After a promotion from physio to manager at Scunthorpe, Adkins lead the Iron to the League One Championship in 2007. 2008 saw immediate relegation back to League One from the Championship, but Adkins guided Scunthorpe back to the Championship, via the playoffs in 2009. The next season, Scunthorpe and Adkins were able to keep their place in the Championship.

Adkins left Scunthorpe after Alan Pardew was sacked by Southampton, and has led the Saints to back-to-back promotions. In total, Adkins has won 52.2 percent of matches he has managed (218 wins - 119 losses - 80 draws). Even if Southampton were to suffer the drop this season, Adkins has proved that he can get the Saints right back up.

4) The Offense is Creating Chances

It would be one thing if Southampton was completely being played off the pitch and was struggling to create chances and goals.

Despite the level of competition, Southampton has managed to tally four goals and maintain decent amounts of possession.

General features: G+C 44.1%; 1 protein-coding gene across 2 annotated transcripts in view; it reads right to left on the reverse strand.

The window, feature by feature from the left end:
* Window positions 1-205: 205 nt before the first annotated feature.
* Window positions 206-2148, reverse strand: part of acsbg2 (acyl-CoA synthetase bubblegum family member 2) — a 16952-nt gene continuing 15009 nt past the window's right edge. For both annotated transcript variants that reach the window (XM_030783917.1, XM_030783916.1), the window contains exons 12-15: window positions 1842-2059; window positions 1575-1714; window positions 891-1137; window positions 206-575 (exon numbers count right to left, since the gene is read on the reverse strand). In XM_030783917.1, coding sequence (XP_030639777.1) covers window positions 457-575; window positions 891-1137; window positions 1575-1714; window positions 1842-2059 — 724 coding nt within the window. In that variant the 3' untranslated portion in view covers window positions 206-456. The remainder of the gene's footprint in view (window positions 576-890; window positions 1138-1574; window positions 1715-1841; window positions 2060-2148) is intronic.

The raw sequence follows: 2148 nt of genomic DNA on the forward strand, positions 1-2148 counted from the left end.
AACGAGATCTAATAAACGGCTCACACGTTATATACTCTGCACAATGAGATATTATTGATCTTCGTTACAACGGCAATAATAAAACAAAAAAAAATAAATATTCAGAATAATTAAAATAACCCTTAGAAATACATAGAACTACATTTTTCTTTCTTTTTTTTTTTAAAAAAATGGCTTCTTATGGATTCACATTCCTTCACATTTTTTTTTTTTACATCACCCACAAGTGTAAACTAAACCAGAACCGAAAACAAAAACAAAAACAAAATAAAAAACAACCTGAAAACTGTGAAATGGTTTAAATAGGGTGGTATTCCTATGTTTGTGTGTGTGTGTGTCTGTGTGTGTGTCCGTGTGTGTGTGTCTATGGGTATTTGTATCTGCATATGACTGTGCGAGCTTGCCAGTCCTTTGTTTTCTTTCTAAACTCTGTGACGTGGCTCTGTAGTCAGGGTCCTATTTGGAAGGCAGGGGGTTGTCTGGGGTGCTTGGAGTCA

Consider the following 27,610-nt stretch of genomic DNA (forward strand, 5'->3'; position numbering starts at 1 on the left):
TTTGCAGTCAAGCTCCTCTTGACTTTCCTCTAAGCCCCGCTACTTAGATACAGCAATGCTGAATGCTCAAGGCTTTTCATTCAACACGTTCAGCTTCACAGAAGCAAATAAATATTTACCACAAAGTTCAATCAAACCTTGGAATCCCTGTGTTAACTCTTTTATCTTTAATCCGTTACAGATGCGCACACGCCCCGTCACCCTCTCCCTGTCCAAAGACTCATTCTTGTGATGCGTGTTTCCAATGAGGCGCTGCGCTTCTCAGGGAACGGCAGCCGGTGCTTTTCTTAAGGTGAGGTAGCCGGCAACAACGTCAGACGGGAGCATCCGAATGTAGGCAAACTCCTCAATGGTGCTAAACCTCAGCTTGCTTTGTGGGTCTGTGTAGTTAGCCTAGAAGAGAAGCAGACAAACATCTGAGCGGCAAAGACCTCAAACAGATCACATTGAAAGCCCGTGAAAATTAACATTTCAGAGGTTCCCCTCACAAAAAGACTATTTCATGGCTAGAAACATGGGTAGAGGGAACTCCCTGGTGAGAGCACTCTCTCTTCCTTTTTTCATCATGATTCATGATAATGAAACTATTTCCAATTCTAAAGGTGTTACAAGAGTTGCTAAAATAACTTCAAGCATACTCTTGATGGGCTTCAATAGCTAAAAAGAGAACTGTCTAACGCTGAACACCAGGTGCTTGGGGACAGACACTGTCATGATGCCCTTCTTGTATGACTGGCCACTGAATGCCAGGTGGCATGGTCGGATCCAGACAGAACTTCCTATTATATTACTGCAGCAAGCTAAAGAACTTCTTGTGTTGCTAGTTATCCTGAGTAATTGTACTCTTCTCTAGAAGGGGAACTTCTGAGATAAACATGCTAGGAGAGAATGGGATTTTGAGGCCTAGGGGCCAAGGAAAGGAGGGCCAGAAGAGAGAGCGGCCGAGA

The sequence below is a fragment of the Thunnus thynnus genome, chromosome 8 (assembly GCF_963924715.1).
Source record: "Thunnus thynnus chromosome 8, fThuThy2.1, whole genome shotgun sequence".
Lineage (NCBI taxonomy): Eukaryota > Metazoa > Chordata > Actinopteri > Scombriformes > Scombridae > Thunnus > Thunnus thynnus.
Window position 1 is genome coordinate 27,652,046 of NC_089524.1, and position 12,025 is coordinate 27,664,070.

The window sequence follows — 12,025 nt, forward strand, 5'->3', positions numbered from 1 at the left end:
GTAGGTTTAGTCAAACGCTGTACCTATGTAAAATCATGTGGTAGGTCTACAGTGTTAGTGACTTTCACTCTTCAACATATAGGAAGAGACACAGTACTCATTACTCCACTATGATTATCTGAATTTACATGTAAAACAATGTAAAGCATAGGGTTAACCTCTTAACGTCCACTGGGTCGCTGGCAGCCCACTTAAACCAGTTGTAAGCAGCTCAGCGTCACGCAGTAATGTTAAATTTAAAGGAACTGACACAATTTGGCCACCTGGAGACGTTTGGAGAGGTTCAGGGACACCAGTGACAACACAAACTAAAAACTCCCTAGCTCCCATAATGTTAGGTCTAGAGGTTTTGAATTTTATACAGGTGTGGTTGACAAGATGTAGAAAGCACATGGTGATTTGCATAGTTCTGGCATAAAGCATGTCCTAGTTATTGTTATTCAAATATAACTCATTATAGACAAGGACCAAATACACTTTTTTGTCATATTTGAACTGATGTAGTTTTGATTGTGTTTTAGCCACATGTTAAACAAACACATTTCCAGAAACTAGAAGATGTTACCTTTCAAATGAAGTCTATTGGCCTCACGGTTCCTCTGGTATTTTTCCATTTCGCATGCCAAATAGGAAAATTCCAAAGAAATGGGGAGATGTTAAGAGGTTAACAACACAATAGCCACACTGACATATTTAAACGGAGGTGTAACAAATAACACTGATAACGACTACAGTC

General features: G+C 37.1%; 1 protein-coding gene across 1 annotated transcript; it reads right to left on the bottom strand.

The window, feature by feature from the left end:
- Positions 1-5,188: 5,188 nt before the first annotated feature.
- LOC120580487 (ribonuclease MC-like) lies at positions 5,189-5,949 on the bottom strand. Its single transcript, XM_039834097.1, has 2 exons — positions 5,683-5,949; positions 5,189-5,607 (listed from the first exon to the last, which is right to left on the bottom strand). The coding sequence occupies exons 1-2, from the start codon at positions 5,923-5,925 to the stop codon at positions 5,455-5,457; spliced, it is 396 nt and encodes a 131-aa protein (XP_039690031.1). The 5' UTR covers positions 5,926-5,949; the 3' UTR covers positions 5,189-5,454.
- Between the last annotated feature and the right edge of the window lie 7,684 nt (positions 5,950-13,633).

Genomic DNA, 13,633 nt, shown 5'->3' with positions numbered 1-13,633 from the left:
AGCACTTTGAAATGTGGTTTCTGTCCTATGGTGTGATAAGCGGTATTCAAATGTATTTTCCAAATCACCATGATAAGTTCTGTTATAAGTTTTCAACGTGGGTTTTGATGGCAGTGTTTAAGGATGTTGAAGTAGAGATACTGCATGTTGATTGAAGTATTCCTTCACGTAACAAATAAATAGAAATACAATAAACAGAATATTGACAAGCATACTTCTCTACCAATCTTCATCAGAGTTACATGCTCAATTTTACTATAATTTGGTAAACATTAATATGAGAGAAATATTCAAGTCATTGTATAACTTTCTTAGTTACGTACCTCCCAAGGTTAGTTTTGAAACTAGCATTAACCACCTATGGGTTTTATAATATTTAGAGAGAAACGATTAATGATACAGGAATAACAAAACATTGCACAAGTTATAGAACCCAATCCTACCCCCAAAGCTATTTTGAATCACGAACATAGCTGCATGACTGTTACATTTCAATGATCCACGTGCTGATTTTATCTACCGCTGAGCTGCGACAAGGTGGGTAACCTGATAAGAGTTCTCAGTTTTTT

The four goals are more than half the tally of the Premier League sides, including Arsenal, Newcastle, Tottenham and Liverpool. Rickie Lambert has proven that he is capable of playing at the Premier League level, already scoring two goals.

The central midfield has looked lively with Steven Davis and Morgan Schneiderlin getting involved in the attack with a goal each. Adam Lallana's play earned him his first call-up to the England national team this week.

The firepower is there for Southampton to survive this season.

5) The Season Isn't Over

There was a team last season that lost its first three matches, including two to Manchester United and Chelsea, and had a minus-3 goal differential at this point last season. That team was considered a potential candidate to be relegated at the end of the season. Their fans had all the right to be concerned about their team's start and questions were asked of their manager.

That team was West Bromwich Albion.

By the time the season was over, West Brom had 47 points and finished 10th in the final Premier League table.

There's still 35 games left, and a potential 105 points on the table. No, Southampton isn't going to win all of them, but there is still plenty of time to get to 40.

That's all a Southampton fan can ask for this season and why a panic move to replace Nigel Adkins would be a mistake right now.